You can rent the tools to try to clean out a sewer line, but it is messy work and takes some knowledge of plumbing. You might create more damage than you solve if you don't know what you are doing. If you have a cleanout in the basement where the line goes out to the street, if you don't have an obstruction in the house, you'd be pretty safe trying to see if there was one between the house and street. It is sometimes a bear getting the caps off of these things, though. Sometimes, you end up breaking the thing and having to put in a new one.
One of the pros will have some other ideas, but it seems to me thatyou need to check for an obstruction anywhere between the house and the street. If all of the toilets in the house are doing the same thing, and they worked correctly previously, it has to be common to all of them - the main line. Find the toilet closest to where it meets the line going out to the street, and check from there out. If the washing machine doesn't back up things, then it seems like it is probably between that last toilet and the washing machine (this assumes thatthe washing machine is in the basement, which may not be valid).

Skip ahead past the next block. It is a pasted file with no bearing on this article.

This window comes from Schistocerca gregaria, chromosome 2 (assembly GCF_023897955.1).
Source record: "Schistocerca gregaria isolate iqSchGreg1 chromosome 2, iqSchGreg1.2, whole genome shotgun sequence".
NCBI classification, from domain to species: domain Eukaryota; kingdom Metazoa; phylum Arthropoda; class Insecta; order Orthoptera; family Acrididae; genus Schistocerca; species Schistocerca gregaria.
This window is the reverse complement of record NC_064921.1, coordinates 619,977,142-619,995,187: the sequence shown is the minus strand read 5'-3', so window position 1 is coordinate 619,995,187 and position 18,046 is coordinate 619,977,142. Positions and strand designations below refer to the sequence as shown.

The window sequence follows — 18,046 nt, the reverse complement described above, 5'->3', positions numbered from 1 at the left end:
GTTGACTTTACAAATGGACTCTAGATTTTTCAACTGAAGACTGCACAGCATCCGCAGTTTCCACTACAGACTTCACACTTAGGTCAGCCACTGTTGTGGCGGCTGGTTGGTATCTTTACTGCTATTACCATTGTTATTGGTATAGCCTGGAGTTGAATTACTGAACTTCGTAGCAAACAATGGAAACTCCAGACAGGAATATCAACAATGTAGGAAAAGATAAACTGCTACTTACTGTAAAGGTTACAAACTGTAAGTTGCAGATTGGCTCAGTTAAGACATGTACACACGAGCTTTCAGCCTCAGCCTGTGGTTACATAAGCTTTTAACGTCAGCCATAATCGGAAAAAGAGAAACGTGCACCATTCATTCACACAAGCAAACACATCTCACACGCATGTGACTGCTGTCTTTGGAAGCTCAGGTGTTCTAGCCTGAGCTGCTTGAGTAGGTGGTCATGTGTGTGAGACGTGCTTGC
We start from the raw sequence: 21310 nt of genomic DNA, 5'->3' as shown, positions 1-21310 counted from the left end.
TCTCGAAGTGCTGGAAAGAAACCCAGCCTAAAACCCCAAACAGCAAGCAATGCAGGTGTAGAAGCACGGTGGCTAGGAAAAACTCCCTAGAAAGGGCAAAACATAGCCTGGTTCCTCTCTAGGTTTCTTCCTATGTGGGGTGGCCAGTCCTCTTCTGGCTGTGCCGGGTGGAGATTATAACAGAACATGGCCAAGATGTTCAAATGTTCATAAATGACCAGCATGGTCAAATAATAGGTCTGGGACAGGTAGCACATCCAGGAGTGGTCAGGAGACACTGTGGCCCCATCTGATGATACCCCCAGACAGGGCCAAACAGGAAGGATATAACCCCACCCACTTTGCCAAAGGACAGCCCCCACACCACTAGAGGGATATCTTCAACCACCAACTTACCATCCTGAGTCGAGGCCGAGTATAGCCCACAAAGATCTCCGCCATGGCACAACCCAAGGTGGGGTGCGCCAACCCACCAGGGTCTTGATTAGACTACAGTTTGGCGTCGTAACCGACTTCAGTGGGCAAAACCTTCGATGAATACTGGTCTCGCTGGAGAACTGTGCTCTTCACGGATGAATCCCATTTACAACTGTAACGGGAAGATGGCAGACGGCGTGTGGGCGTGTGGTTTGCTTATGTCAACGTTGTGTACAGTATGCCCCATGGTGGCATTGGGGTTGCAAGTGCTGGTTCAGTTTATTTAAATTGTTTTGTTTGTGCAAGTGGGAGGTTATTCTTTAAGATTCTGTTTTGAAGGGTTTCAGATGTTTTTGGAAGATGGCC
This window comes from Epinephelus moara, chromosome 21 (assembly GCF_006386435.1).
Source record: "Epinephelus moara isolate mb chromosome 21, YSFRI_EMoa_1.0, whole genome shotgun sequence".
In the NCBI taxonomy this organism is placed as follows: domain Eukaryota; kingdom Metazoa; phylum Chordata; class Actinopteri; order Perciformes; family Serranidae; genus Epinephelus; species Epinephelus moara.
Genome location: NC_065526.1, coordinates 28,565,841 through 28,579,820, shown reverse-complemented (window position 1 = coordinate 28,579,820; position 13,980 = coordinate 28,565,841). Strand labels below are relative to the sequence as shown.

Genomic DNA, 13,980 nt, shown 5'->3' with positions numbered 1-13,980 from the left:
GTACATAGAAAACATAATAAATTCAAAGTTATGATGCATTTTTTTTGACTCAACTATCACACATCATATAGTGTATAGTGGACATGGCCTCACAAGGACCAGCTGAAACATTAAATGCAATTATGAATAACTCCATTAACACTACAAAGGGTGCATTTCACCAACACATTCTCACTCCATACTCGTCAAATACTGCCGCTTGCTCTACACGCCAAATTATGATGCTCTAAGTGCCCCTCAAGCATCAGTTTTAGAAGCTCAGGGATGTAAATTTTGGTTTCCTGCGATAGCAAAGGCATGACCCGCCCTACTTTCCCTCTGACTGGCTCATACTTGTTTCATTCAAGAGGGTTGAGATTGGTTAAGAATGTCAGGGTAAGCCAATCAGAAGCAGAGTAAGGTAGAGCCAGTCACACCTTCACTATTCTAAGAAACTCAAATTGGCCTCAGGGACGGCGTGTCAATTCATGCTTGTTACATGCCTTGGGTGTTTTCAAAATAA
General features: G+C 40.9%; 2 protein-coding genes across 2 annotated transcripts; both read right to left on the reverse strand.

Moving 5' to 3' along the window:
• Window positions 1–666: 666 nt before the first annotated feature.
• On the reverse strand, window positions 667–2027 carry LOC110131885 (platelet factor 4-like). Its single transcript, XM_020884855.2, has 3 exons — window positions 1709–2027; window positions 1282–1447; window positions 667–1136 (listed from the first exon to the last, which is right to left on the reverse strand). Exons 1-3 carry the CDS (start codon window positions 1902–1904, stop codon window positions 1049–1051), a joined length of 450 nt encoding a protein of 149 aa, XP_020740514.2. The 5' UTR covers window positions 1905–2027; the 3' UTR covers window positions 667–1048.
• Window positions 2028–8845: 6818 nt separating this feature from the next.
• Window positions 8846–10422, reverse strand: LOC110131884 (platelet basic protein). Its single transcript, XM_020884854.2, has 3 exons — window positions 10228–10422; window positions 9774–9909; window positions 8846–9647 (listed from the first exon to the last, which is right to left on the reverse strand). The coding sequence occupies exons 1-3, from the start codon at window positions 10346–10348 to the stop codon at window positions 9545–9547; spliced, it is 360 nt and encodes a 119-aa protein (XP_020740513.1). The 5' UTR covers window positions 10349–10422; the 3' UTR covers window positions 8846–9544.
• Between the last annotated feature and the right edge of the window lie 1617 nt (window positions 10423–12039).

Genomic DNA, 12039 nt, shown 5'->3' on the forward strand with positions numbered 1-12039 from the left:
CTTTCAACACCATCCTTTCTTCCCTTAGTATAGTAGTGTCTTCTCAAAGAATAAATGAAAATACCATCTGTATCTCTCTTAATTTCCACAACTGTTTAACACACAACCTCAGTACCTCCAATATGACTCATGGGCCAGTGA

The sewer gas seems like a second problem, maybe unrelated to the flushing problem with the toilets.
11-21-2004, 09:39 AM
We had the tree root problem in our old house so I have dealt with that before, but there is only one small tree in our front yard and it is way off to the side so I don't think it could be that. Also our washing macnine is working great and there hasn't been any construction in our neighborhood. I will try to fix the wax ring is that doesnt
work, I guess I will have to call the plumber again.
Thanks for the information.
11-21-2004, 07:48 PM
If we had a bad wax ring wouldn't there be water around the toilet on the floor? There isn't. Could this still be causing the odor problem if we don't have any leakage. The plumber doens't seem to think so.
11-22-2004, 05:57 AM